Known as the king of vegetables, the potato is in high demand in countries outside of India. While potatoes are widespread and readily available in India, the vegetable is bought at extortionate prices abroad.
According to India Today, around 6,000 quintals of potatoes will be exported from Agra to meet demand from hotels and homes in Malaysia, Qatar and Dubai.
After de-registering trucks loaded with potatoes today, Agra’s Chief Development Officer A Manikandan told India Today that farmers have been paid Rs 900 per quintal to export potatoes, while the government’s procurement price has been fixed at Rs 650 per quintal. In this situation, the export of potatoes turns out to be a profitable business for these farmers.
Kaushal Kishore, deputy director of horticulture, told India Today that Siddhi Vinayak Agro Processing Khandauli (Agra), in cooperation with the Ministry of Horticulture and the Uttar Pradesh State Horticulture Cooperative Marketing Federation, exported 6,000 quintals of potatoes abroad to ensure that potato farmers get the best price for their products. Around 3,000 quintals of potatoes were sent to Malaysia and 3,000 quintals of potatoes to Dubai and Qatar.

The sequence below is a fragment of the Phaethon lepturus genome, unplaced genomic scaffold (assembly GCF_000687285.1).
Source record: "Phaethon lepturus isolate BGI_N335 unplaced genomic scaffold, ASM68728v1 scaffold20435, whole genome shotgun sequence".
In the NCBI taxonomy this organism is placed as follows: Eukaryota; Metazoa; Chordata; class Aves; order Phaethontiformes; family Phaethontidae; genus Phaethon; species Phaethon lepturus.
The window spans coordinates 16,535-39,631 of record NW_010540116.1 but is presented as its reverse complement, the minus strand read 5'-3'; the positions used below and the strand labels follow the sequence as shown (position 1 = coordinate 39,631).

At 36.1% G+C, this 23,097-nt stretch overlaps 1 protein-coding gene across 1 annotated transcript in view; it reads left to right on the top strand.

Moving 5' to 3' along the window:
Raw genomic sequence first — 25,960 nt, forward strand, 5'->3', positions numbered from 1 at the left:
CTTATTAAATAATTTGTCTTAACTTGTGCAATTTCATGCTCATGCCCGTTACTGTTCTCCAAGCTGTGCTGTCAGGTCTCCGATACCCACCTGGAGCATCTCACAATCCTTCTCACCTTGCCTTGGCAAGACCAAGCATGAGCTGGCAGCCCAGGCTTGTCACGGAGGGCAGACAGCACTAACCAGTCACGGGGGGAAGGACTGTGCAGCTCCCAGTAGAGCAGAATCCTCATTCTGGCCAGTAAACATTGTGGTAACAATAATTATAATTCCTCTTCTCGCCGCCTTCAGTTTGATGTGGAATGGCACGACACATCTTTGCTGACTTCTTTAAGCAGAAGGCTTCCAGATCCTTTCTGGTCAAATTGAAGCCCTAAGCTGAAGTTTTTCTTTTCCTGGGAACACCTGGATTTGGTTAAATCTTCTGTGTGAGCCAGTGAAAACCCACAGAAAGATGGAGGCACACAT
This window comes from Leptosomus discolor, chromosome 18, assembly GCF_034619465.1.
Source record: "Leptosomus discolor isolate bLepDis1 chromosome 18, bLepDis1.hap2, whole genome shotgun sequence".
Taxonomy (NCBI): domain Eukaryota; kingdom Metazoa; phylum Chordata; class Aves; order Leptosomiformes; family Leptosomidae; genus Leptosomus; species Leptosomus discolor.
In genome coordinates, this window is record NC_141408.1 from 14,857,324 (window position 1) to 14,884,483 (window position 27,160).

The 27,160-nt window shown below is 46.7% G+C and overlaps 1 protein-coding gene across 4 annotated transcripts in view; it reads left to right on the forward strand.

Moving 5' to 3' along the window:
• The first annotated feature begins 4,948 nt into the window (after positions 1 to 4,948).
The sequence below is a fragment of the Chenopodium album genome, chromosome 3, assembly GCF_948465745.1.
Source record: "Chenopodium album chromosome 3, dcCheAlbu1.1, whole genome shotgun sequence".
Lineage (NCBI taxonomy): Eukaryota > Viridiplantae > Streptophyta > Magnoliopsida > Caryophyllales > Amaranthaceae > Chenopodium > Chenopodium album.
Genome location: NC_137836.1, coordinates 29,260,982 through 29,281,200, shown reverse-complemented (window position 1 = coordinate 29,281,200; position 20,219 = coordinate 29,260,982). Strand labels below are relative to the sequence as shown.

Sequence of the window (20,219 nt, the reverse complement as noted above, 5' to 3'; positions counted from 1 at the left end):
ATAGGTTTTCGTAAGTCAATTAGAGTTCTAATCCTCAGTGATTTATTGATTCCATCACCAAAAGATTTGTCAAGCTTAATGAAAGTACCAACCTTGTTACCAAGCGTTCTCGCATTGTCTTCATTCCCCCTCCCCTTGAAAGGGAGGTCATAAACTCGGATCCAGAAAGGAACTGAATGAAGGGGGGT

Many trucks with potatoes were also transported from Agra to Himmatnagar in Gujarat where they are exported to other countries via Mundra port. This LR variety potato was exported at a price of Rs 900 per quintal.
Potato farmer Murarilal told India Today potatoes are selling at Rs 4 per kg at the weekly Haat in Midhakur town in Agra, while lemon prices have skyrocketed.
Nirauti Lal, a Nagla Laldas resident who sells vegetables at the market, explained that such apathy towards potatoes has not been observed in several years. At the moment, a kilogram of potato costs only 4 rupees, while a kilogram of lemon costs 200 rupees. Green chillies are priced at 100-150 rupees per kg and ginger at 800-100 rupees per kg.
Vishal Sharma, vice-chairman of Hindustani Biradari, stated that it is time for farmers to reduce potato cultivation and focus on cultivation of other vegetables as it is difficult to recover the cost of potato cultivation at current prices to bring in. When the potato acreage is reduced, the demand for potatoes increases and so does the price. In addition, it is important to concentrate on the cultivation of advanced potato varieties. Such varieties should be grown which are in high demand abroad, since good prices for potatoes are not available in the Indian market, while potatoes exported abroad fetch good prices.